Books. Laptops. Construction paper. Text books. Desks. Bells. Backpacks. Pens. Smart board styluses. White boards. LCD projectors. Hall passes. The list goes on.
The spaces of learning — whether we are discussing classrooms, libraries, extracurricular clubs — are full of a lot of tangible stuff. However, if we want to improve learning, the gaze of educators needs to look beyond the materiality of classrooms and closer at the individuals within these spaces. We need to consider how the relationships between participants in learning spaces captivate and thrill.
Recently, I had the pleasure of talking with Marjorie Faulstich Orellana, a professor in the Graduate School of Education and Information Studies at UCLA, about her recently published book Immigrant Children in Transcultural Spaces: Language, Learning, and Love. Detailing a four-year period of running an after-school program (in the book called B-Club), Marjorie’s book is an insightful look into learning and love within a highly diverse community in Los Angeles.
Power and Animation
In our conversation and in her book, I am particularly appreciative of Marjorie’s attention to the shifting and often uncertain power dynamic within the after-school setting and the uncertainties of the undergraduate students that attempt to work alongside youth much younger than them. In talking with Marjorie, I’m particularly appreciative of the reminder to focus on the movement and energy within learning contexts rather than on what is created.
Further, Marjorie’s emphasis on “animation” is one that the DML community should take heed of. She writes, “What exactly does it mean for eyes to light up? We know it when we see it: a sparkle that glistens through what has been called our windows to the soul, kindled by things we know and love and want to share. This is an outward manifestation of inward animation: a stirring or movement of the spirit from within.”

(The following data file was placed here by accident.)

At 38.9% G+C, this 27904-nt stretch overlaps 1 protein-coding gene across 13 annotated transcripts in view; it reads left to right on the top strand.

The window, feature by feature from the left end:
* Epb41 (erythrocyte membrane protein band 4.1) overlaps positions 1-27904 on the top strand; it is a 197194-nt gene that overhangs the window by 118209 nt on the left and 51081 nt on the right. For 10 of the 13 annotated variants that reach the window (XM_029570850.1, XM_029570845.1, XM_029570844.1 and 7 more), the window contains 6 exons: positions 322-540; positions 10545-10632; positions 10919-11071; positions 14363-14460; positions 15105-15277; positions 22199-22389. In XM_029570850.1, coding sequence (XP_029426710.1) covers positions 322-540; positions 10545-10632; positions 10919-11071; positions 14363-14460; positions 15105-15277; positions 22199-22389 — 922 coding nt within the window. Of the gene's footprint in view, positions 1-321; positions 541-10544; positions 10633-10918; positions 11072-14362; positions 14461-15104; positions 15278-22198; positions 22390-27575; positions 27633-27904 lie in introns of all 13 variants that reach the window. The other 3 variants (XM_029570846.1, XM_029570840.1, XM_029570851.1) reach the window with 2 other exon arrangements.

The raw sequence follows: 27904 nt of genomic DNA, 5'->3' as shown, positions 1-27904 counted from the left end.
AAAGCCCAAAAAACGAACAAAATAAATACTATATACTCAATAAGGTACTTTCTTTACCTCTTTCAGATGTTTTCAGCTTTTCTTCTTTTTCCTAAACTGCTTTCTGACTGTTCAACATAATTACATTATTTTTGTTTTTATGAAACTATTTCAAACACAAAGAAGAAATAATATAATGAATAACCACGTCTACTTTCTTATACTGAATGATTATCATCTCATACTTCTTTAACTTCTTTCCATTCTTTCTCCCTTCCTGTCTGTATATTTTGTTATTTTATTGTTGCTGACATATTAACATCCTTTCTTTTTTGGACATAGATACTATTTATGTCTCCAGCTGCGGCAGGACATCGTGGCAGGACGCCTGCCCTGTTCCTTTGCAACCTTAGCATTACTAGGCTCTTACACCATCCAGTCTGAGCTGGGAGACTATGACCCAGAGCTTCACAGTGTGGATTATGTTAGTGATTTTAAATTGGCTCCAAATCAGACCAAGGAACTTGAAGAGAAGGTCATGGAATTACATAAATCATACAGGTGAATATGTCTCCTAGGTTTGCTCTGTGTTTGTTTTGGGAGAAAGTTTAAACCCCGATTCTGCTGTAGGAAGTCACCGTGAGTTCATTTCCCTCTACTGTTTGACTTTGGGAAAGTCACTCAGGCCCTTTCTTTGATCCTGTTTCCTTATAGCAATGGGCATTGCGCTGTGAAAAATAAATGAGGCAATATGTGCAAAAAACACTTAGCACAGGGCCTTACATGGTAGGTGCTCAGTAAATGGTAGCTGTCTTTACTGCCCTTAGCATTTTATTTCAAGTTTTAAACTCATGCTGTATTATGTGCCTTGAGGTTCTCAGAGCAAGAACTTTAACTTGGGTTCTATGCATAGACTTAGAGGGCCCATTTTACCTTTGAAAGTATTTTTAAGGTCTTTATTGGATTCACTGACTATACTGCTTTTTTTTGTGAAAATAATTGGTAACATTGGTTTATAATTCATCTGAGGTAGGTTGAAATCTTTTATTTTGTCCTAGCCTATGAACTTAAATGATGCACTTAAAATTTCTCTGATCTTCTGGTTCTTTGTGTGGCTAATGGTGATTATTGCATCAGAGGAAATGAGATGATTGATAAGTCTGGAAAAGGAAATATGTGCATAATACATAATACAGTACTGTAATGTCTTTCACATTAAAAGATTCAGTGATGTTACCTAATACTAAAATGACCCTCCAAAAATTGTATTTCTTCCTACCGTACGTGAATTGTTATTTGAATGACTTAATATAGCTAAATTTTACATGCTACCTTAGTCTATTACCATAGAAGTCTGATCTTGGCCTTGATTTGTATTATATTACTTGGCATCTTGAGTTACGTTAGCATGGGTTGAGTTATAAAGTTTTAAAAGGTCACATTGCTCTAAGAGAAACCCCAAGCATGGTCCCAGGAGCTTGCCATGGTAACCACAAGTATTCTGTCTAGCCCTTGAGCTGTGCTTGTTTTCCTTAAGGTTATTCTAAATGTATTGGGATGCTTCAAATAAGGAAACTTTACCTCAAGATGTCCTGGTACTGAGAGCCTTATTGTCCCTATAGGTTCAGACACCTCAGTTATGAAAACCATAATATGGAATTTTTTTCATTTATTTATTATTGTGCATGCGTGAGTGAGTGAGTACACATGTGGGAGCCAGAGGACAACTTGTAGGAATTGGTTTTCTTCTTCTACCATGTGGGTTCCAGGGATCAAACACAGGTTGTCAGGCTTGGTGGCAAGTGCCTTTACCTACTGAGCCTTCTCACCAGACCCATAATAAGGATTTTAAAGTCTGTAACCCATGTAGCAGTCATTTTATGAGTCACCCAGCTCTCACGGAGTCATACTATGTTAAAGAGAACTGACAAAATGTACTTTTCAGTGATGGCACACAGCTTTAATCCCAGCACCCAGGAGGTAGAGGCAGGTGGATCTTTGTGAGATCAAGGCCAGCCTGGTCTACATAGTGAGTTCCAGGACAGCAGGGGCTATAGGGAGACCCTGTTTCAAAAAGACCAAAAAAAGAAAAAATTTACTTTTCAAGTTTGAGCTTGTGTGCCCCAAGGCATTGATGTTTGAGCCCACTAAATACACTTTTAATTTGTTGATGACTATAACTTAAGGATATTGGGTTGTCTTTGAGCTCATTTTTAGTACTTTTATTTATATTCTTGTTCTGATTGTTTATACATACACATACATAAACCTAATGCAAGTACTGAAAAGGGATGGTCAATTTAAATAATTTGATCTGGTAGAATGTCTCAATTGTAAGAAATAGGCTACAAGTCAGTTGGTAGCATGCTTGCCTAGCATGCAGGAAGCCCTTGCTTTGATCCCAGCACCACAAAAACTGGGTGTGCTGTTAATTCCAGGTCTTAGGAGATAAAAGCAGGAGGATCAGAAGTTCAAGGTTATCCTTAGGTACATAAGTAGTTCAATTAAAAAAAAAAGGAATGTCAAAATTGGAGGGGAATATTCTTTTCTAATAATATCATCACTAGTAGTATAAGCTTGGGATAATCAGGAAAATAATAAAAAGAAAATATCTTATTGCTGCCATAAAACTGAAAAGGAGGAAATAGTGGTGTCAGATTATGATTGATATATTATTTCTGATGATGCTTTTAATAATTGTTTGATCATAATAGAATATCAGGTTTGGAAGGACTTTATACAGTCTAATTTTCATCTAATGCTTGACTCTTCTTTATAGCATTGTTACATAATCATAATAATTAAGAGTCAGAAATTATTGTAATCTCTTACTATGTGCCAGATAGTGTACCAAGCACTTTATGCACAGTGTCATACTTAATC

And, I think alongside animation, the role of love is one that is not often given the attention that it needs. Perhaps even more problematically, the “L-word” is one that is often seen with suspicion. Discussing the title of her book early in the interview, Marjorie says we should ask, “Why does the notion of love in relation to education feel so transgressive?”
Recalling a moment when I was frustrated as a high school teacher, my colleague Travis — whose classroom we used during the period — began venting about the apathy he saw from a handful of my students. It wasn’t yelling and it wasn’t nagging, it was frustration at seeing the students he taught in 9th grade in less-than-stellar light a few years later. As he walked out of the class, Travis said, “I’m only saying all of this to you because I love you.” Though a few students smiled, the genuine feeling was one that seemed to connect with the class (and helped with my still clumsy classroom management skills at the time).
It’s rare that we hear such frank statements and proclamations of feelings within learning spaces. We need to till such affirmations of love more forcefully into the loam of schools and classrooms. As Marjorie notes, “If we can move past our own fears and reactions, we may find our way back to a loving stance that reminds us to see potential.”
Banner image credit: UC Irvine